Draft Pesticide Management Bill is Out of Sync With the Agrarian Political Economy

The bill ignores ground realities of sale and consumption of agrichemicals. Any bill genuinely concerned about agrichemicals management must begin with the recognition that much of agriculture is plagued by a deep economic, ecological, and cultural crisis. The government must go back to the drawing board and reformulate the very objectives of the bill. 

One morning in November 2014, as I was talking to Jay, a retailer of pesticides and other chemical inputs, in his shop just outside Nashik city, an elderly farmer walked in with a cutting of a withered stem. Jay glanced at it and put a bottle of micro-nutrients in front of the man. Jay also ferreted out two small packets. He said, “Apply some nutrients (poshak), and give some pesticide and fungicide. The problem will disappear.” The farmer purchased all three. (Author’s field notes)[1]

On 19 February 2018, the Department of Agriculture Cooperation & Farmers Welfare, Ministry of Agriculture issued its draft of the Pesticides Management Bill, 2017 for public comments. The bill has justifiably drawn flak from several quarters (Business Standard 2018; Kuruganti 2018; PAN India 2018). It does not fundamentally depart from the Insecticides Act, 1968, and in at least one way, takes a step backwards. While the Insecticides Act, 1968 explicitly named fungicides and herbicides, this bill only covers them by implication. Farmers generally are aware of the differences among pesticides (which kill pests), fungicides (which control fungal infections), and herbicides (which kill plants that compete for resources with crops of interest to farmers). Collapsing these differences and extending the definition of pesticides beyond its common-sense understanding is likely to confuse the scope of the bill for farmers and field regulatory officers alike.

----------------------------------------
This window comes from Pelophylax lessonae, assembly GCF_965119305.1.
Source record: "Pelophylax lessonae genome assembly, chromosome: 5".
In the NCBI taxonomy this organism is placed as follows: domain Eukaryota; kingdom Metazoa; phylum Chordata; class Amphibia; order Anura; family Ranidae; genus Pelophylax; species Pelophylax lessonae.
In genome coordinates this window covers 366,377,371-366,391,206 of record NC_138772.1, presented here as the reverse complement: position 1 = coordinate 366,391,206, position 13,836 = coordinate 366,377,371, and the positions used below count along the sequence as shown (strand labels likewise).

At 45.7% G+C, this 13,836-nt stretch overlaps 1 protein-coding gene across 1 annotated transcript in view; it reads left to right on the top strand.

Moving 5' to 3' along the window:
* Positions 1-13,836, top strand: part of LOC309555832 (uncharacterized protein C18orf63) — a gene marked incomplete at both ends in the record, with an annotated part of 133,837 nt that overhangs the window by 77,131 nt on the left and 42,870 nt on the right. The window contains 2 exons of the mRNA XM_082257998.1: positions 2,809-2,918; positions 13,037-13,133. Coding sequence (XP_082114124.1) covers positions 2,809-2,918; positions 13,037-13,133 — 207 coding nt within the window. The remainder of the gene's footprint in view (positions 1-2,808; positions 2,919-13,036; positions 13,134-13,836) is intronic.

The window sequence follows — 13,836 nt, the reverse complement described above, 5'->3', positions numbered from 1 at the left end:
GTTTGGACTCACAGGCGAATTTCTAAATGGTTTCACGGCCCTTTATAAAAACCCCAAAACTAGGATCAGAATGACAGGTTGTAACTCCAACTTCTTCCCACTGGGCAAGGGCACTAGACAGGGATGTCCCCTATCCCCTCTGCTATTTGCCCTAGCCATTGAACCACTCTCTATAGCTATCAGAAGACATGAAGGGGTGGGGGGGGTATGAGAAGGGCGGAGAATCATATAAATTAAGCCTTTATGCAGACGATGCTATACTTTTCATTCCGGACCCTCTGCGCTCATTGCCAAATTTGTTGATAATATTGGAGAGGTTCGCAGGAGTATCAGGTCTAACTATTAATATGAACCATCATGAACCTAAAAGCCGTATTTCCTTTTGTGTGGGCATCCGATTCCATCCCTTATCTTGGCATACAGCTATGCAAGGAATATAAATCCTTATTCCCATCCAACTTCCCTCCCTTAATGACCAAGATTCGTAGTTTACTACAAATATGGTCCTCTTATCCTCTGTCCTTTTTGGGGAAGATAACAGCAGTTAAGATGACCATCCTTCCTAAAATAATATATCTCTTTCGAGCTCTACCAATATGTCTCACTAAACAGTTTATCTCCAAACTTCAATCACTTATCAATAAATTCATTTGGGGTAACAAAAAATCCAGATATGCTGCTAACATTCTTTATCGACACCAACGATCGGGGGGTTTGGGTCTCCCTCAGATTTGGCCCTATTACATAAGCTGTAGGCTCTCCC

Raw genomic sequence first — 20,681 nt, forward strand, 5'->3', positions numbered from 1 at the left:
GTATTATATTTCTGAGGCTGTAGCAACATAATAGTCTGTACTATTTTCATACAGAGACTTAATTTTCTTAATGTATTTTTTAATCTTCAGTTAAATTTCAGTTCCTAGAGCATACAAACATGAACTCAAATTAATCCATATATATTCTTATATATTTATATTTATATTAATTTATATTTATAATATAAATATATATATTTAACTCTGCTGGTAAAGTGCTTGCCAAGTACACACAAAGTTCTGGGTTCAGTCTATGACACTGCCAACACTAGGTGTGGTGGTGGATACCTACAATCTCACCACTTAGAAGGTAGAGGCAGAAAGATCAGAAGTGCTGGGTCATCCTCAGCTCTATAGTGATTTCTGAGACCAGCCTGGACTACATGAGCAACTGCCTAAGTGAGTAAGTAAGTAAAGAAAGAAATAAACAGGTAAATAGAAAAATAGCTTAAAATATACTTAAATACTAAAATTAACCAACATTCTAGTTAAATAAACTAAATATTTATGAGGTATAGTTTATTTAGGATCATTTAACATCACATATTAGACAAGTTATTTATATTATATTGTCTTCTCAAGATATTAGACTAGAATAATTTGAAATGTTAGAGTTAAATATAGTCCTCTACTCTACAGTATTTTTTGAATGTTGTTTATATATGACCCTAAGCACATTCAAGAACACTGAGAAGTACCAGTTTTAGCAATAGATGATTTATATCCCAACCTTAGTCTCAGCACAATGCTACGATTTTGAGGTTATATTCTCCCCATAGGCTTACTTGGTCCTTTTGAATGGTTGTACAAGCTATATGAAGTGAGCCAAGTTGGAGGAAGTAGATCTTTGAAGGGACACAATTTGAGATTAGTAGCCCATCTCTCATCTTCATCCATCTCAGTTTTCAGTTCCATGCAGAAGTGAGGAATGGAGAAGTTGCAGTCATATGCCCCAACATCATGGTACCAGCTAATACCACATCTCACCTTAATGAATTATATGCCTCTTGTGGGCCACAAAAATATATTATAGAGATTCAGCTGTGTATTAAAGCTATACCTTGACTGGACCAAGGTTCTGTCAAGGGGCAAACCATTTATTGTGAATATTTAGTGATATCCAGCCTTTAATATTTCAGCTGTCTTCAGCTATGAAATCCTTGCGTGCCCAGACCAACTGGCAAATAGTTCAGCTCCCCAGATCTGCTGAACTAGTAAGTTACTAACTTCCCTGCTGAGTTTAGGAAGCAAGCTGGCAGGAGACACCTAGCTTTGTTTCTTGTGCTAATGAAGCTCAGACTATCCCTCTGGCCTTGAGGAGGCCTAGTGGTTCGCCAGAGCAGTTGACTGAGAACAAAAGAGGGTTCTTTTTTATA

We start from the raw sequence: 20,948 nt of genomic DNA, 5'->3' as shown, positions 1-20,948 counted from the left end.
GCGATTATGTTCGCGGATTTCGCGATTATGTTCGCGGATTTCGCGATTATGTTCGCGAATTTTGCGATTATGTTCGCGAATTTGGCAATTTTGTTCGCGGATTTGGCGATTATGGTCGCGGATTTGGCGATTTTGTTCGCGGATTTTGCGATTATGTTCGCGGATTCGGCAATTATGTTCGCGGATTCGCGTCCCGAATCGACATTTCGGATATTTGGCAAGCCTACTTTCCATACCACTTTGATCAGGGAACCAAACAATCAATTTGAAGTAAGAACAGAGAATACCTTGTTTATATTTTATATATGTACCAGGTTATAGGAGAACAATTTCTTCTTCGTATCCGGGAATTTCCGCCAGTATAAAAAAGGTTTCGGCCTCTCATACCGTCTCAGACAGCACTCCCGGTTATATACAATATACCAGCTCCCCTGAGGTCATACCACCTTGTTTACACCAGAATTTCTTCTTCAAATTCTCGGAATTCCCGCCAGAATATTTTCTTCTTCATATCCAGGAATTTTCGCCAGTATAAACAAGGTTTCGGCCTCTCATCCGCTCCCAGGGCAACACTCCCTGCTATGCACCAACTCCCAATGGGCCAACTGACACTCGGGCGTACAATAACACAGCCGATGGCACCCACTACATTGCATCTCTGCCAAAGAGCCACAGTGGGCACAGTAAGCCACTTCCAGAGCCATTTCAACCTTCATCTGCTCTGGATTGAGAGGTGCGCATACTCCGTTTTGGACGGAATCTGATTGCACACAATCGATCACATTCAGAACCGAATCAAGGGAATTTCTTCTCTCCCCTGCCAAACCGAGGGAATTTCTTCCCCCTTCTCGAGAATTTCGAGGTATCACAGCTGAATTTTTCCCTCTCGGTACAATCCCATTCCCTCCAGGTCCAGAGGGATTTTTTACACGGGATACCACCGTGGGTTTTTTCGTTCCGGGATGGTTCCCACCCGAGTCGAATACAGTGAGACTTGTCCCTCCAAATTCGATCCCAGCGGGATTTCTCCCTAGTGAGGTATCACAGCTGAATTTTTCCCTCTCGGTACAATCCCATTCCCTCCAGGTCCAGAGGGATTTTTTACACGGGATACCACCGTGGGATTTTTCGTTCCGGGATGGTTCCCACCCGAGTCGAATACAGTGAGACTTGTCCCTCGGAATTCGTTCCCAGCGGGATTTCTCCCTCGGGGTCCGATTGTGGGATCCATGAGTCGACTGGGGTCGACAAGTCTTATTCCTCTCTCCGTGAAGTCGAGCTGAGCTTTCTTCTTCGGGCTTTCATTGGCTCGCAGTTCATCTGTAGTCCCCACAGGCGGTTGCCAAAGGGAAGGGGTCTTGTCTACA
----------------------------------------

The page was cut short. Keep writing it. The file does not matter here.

The term “agrichemicals” is used in the rest of the article, since it is a broader category compared to pesticides and includes fungicides and herbicides among other inputs. 

While there are many issues with the bill that are worth debating, the article briefly highlights a core deficiency—ignorance of the ground realities of sale and consumption of agrichemicals. Any serious attempt at legislating agrichemicals management must begin with the question: what networks market and channel pesticides, fungicides, herbicides and other chemicals to farms? 

Network of Toxicity

Domestic and transnational agrichemical companies aggressively promote their products in rural areas. This happens most visibly through advertisements on hoardings, promotional leaflets, and village-level farm-to-farm marketing by young men in rural areas. This also happens through managing the incentives of retailers of chemical inputs. These shopkeepers operate at the bottom of the agrichemicals supply chain, serving as the point of sale.

Retailers play a decisive role in what inputs farmers purchase and how much they spray. For example, in Nashik district, retailers are the principal sources of technical advice for farmers. It is to them that farmers come with questions and concerns, sometimes with cuttings of an infected plant, or a decaying fruit, or an infected leaf. Retailers respond by recommending a chemical remedy, or more often, a cocktail of chemicals, as the opening vignette highlights. Retailers also make recommendations about dosage. These recommendations are often at odds with the information printed on bottles and packets in English and Indian languages. Both retailers and farmers tend to ignore this. Farmers also depend upon retailers for credit, repaying them for the purchase of chemicals only once harvests begin, with interest charged often at usurious rates (Aga 2018).